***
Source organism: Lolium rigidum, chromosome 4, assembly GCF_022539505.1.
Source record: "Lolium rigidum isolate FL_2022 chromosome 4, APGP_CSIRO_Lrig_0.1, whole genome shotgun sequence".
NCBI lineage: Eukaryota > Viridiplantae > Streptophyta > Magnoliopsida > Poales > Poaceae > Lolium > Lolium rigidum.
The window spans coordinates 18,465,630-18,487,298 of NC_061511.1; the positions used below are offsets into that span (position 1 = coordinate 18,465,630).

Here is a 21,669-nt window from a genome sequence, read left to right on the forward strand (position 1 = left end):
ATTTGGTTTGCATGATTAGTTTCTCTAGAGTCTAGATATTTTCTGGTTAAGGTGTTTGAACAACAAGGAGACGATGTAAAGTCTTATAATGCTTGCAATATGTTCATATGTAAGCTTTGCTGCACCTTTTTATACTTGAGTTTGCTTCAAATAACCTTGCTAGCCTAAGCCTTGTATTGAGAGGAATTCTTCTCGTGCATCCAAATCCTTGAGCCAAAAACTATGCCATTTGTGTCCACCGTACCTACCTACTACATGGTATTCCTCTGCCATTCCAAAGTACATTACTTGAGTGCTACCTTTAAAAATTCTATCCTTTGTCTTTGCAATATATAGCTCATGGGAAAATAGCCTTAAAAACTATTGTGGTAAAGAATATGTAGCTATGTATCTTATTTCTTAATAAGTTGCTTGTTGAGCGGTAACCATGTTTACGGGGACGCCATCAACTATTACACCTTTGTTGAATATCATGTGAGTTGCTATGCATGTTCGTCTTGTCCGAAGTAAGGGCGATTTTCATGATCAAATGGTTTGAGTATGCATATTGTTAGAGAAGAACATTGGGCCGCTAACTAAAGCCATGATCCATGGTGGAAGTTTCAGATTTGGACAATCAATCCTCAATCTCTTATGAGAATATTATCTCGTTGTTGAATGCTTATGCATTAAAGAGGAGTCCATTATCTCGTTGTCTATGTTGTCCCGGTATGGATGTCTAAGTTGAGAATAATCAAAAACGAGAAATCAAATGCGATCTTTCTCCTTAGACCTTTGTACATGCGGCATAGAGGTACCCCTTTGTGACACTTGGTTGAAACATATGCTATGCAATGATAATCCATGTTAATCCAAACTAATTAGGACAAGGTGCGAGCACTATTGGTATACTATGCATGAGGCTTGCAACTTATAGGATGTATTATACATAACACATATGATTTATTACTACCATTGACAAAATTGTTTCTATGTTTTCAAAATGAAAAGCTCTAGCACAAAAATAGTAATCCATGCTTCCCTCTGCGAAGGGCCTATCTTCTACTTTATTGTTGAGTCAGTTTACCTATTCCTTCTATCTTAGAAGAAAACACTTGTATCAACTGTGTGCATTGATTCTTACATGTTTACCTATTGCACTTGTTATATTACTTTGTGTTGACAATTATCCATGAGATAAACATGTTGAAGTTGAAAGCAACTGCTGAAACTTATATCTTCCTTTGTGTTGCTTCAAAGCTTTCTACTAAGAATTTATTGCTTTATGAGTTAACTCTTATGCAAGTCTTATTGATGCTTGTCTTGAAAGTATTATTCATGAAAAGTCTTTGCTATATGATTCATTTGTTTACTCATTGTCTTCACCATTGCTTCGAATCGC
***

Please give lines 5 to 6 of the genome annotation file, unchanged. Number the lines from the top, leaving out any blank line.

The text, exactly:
Here is a 21,669-nt window from a genome sequence, read left to right on the forward strand (position 1 = left end):
ATTTGGTTTGCATGATTAGTTTCTCTAGAGTCTAGATATTTTCTGGTTAAGGTGTTTGAACAACAAGGAGACGATGTAAAGTCTTATAATGCTTGCAATATGTTCATATGTAAGCTTTGCTGCACCTTTTTATACTTGAGTTTGCTTCAAATAACCTTGCTAGCCTAAGCCTTGTATTGAGAGGAATTCTTCTCGTGCATCCAAATCCTTGAGCCAAAAACTATGCCATTTGTGTCCACCGTACCTACCTACTACATGGTATTCCTCTGCCATTCCAAAGTACATTACTTGAGTGCTACCTTTAAAAATTCTATCCTTTGTCTTTGCAATATATAGCTCATGGGAAAATAGCCTTAAAAACTATTGTGGTAAAGAATATGTAGCTATGTATCTTATTTCTTAATAAGTTGCTTGTTGAGCGGTAACCATGTTTACGGGGACGCCATCAACTATTACACCTTTGTTGAATATCATGTGAGTTGCTATGCATGTTCGTCTTGTCCGAAGTAAGGGCGATTTTCATGATCAAATGGTTTGAGTATGCATATTGTTAGAGAAGAACATTGGGCCGCTAACTAAAGCCATGATCCATGGTGGAAGTTTCAGATTTGGACAATCAATCCTCAATCTCTTATGAGAATATTATCTCGTTGTTGAATGCTTATGCATTAAAGAGGAGTCCATTATCTCGTTGTCTATGTTGTCCCGGTATGGATGTCTAAGTTGAGAATAATCAAAAACGAGAAATCAAATGCGATCTTTCTCCTTAGACCTTTGTACATGCGGCATAGAGGTACCCCTTTGTGACACTTGGTTGAAACATATGCTATGCAATGATAATCCATGTTAATCCAAACTAATTAGGACAAGGTGCGAGCACTATTGGTATACTATGCATGAGGCTTGCAACTTATAGGATGTATTATACATAACACATATGATTTATTACTACCATTGACAAAATTGTTTCTATGTTTTCAAAATGAAAAGCTCTAGCACAAAAATAGTAATCCATGCTTCCCTCTGCGAAGGGCCTATCTTCTACTTTATTGTTGAGTCAGTTTACCTATTCCTTCTATCTTAGAAGAAAACACTTGTATCAACTGTGTGCATTGATTCTTACATGTTTACCTATTGCACTTGTTATATTACTTTGTGTTGACAATTATCCATGAGATAAACATGTTGAAGTTGAAAGCAACTGCTGAAACTTATATCTTCCTTTGTGTTGCTTCAAAGCTTTCTACTAAGAATTTATTGCTTTATGAGTTAACTCTTATGCAAGTCTTATTGATGCTTGTCTTGAAAGTATTATTCATGAAAAGTCTTTGCTATATGATTCATTTGTTTACTCATTGTCTTCACCATTGCTTCGAATCGC